Install Apps on Kubernetes with Arkade

Arkade is a really cool tool developed by Alex Ellis, which allow you to deploy applications on your Kubernetes Cluster.

Install Arkade

Installing arkade is as easy as:

$ curl -sLS | sudo sh
Downloading package as /tmp/arkade-darwin  
Download complete.

Running with sufficient permissions to attempt to move arkade to /usr/local/bin  
New version of arkade installed to /usr/local/bin  
Creating alias 'ark' for 'arkade'.  
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Get Kubernetes apps the easy way

Version: 0.3.3  
Git Commit: 519c056683d63bb90cfae60b83c8e136138a7644  

To view all available applications that can be installed:

$ arkade install --help                                                                                                                                           130 ↵
Install Kubernetes apps from helm charts or YAML files using the "install"  
command. Helm 3 is used by default unless you pass --helm3=false, then helm 2  
will be used to generate YAML files which are applied without tiller.

You can also find the post-install message for each app with the "info"  

  arkade install [flags]
  arkade install [command]

  arkade install
  arkade install openfaas --helm3 --gateways=2
  arkade install inlets-operator --token-file $HOME/do-token

Available Commands:  
  argocd                  Install argocd
  cert-manager            Install cert-manager
  chart                   Install the specified helm chart
  cron-connector          Install cron-connector for OpenFaaS
  crossplane              Install Crossplane
  docker-registry         Install a Docker registry
  docker-registry-ingress Install registry ingress with TLS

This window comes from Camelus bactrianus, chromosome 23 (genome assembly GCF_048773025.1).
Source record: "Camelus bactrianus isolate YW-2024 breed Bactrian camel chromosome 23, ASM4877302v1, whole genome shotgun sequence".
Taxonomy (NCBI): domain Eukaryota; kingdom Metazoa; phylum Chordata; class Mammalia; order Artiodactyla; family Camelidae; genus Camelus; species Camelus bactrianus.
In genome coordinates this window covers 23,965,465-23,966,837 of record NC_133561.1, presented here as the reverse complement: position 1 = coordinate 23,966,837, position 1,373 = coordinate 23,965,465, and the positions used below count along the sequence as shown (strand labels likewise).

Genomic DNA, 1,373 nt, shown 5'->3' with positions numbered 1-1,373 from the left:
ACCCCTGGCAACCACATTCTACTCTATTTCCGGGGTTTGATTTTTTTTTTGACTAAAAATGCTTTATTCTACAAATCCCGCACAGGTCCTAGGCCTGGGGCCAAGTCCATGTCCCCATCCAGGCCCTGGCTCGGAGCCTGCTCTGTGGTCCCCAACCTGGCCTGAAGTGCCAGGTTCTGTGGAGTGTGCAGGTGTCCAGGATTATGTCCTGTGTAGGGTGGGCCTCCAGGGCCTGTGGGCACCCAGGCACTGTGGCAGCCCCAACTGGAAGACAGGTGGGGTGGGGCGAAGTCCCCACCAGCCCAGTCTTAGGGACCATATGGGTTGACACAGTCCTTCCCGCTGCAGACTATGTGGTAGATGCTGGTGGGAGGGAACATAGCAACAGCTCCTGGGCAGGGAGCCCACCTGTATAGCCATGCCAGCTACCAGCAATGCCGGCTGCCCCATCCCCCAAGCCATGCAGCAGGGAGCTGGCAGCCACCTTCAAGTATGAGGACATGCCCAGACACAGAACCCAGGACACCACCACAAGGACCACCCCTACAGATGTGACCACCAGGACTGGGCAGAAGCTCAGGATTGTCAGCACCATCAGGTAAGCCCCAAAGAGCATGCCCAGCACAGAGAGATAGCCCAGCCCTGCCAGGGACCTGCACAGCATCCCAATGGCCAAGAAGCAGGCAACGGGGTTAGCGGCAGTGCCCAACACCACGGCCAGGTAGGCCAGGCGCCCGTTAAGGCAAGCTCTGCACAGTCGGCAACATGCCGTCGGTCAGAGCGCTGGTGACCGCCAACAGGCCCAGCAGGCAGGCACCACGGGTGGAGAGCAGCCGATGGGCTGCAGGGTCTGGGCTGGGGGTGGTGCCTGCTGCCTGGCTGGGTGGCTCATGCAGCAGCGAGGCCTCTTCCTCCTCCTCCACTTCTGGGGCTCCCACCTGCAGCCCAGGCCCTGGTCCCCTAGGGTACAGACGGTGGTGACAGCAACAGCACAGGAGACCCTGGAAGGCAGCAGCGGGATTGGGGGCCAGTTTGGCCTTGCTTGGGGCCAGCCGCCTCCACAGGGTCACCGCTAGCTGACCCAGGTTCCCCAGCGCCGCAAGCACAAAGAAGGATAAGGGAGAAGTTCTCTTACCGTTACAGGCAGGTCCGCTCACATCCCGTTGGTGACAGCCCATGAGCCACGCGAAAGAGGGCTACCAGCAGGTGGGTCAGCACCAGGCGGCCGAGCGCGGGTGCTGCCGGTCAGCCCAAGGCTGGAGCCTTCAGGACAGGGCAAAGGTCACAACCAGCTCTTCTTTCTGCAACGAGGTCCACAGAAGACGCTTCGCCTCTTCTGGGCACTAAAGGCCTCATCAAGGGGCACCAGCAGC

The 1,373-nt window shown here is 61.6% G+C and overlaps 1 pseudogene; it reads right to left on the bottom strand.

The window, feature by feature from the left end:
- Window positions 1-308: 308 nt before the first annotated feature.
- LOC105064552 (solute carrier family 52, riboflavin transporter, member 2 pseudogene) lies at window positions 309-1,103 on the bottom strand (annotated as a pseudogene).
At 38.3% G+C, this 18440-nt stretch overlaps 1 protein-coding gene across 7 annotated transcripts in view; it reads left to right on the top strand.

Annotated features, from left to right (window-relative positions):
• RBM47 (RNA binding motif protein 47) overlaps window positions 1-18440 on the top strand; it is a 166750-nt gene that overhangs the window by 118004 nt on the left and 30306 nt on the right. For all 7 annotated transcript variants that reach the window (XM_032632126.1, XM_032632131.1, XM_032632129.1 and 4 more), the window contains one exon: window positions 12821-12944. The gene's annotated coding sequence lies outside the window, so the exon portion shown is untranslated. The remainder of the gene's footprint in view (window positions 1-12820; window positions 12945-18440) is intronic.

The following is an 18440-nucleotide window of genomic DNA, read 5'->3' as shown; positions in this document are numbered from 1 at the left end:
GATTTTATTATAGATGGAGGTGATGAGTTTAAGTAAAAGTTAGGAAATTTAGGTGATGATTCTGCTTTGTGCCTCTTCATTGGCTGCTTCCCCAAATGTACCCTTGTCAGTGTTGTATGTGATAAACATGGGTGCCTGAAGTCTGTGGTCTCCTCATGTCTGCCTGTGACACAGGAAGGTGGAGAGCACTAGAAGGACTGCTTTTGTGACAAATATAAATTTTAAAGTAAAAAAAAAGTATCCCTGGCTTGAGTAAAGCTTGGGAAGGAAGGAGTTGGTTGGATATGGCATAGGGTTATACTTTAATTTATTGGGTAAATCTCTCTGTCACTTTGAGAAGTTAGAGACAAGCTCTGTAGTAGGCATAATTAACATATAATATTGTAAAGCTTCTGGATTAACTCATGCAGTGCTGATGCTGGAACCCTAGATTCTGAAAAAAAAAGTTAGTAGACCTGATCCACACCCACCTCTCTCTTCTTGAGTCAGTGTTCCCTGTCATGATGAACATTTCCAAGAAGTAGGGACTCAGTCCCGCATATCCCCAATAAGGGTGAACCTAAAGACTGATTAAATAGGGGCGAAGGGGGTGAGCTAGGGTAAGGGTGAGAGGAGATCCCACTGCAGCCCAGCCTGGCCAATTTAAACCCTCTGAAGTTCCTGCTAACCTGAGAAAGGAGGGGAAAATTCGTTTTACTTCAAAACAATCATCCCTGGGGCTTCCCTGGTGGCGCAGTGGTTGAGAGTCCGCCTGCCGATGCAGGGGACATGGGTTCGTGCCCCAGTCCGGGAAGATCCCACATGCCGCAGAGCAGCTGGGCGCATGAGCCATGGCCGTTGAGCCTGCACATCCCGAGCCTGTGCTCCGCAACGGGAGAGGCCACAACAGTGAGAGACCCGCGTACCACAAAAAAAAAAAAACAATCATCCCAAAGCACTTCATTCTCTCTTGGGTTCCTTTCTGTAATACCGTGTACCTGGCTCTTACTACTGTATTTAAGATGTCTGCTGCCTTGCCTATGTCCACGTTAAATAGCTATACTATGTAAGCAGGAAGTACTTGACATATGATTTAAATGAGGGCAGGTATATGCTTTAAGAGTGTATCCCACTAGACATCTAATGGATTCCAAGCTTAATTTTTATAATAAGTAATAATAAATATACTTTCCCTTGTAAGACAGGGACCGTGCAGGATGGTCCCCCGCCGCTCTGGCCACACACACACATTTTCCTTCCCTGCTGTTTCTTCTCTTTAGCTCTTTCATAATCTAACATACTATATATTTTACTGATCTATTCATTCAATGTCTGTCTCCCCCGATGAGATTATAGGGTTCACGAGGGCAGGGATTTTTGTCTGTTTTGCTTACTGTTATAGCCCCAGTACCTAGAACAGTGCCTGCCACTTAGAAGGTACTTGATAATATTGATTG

grafana                 Install grafana
  info                    Find info about a Kubernetes app
  ingress-nginx           Install ingress-nginx
  inlets-operator         Install inlets-operator
  istio                   Install istio
  jenkins                 Install jenkins
  kafka-connector         Install kafka-connector for OpenFaaS
  kube-state-metrics      Install kube-state-metrics
  kubernetes-dashboard    Install kubernetes-dashboard
  linkerd                 Install linkerd
  metrics-server          Install metrics-server
  minio                   Install minio
  mongodb                 Install mongodb
  openfaas                Install openfaas
  openfaas-ingress        Install openfaas ingress with TLS
  portainer               Install portainer to visualise and manage containers
  postgresql              Install postgresql
  tekton                  Install Tekton pipelines and dashboard
  traefik2                Install traefik2

Installing OpenFaas

Let's install openfaas with arkade. But first, let's ensure we can reach our kubernetes cluster:

$ kubectl get nodes -o wide
rpi-06   Ready    master   18h   v1.18.2+k3s1   <none>        Raspbian GNU/Linux 10 (buster)   4.19.97-v7l+     containerd://1.3.3-k3s2  

Now install openfaas:

$ arkade install openfaas

You can run this to wait until the deployment is complete:

$ kubectl rollout status -n openfaas deploy/gateway

When everything is done, it should look like this:

$ kubectl get pods -n openfaas
NAME                               READY   STATUS    RESTARTS   AGE  
queue-worker-85dc5d8dc8-4jm9t      1/1     Running   4          17h  
nats-7df64f5d8-lf864               1/1     Running   2          17h  
alertmanager-6dbd9cbddf-b6hgb      1/1     Running   2          17h  
basic-auth-plugin-d4c78979-4ztgn   1/1     Running   2          17h  
prometheus-c7ddf7c44-9vdxv         1/1     Running   2          17h  
gateway-55868bdf74-wtfwv           2/2     Running   5          17h